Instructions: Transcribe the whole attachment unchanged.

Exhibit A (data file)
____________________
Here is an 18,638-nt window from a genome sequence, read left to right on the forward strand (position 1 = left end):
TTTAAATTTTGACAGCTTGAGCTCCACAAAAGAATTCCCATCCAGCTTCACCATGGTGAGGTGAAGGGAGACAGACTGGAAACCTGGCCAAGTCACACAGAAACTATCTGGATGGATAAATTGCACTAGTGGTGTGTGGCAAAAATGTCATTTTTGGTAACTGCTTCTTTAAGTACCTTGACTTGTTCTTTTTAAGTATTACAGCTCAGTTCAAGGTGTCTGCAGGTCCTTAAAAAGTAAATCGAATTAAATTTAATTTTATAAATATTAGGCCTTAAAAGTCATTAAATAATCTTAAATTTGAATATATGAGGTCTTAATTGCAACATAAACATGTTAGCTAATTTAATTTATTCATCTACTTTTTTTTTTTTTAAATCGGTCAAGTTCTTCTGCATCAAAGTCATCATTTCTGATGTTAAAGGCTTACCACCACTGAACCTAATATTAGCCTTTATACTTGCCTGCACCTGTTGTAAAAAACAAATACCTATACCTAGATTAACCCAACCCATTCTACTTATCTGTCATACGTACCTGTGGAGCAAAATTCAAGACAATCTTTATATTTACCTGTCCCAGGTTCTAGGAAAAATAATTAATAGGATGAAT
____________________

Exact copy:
Here is an 18,638-nt window from a genome sequence, read left to right on the forward strand (position 1 = left end):
TTTAAATTTTGACAGCTTGAGCTCCACAAAAGAATTCCCATCCAGCTTCACCATGGTGAGGTGAAGGGAGACAGACTGGAAACCTGGCCAAGTCACACAGAAACTATCTGGATGGATAAATTGCACTAGTGGTGTGTGGCAAAAATGTCATTTTTGGTAACTGCTTCTTTAAGTACCTTGACTTGTTCTTTTTAAGTATTACAGCTCAGTTCAAGGTGTCTGCAGGTCCTTAAAAAGTAAATCGAATTAAATTTAATTTTATAAATATTAGGCCTTAAAAGTCATTAAATAATCTTAAATTTGAATATATGAGGTCTTAATTGCAACATAAACATGTTAGCTAATTTAATTTATTCATCTACTTTTTTTTTTTTTAAATCGGTCAAGTTCTTCTGCATCAAAGTCATCATTTCTGATGTTAAAGGCTTACCACCACTGAACCTAATATTAGCCTTTATACTTGCCTGCACCTGTTGTAAAAAACAAATACCTATACCTAGATTAACCCAACCCATTCTACTTATCTGTCATACGTACCTGTGGAGCAAAATTCAAGACAATCTTTATATTTACCTGTCCCAGGTTCTAGGAAAAATAATTAATAGGATGAAT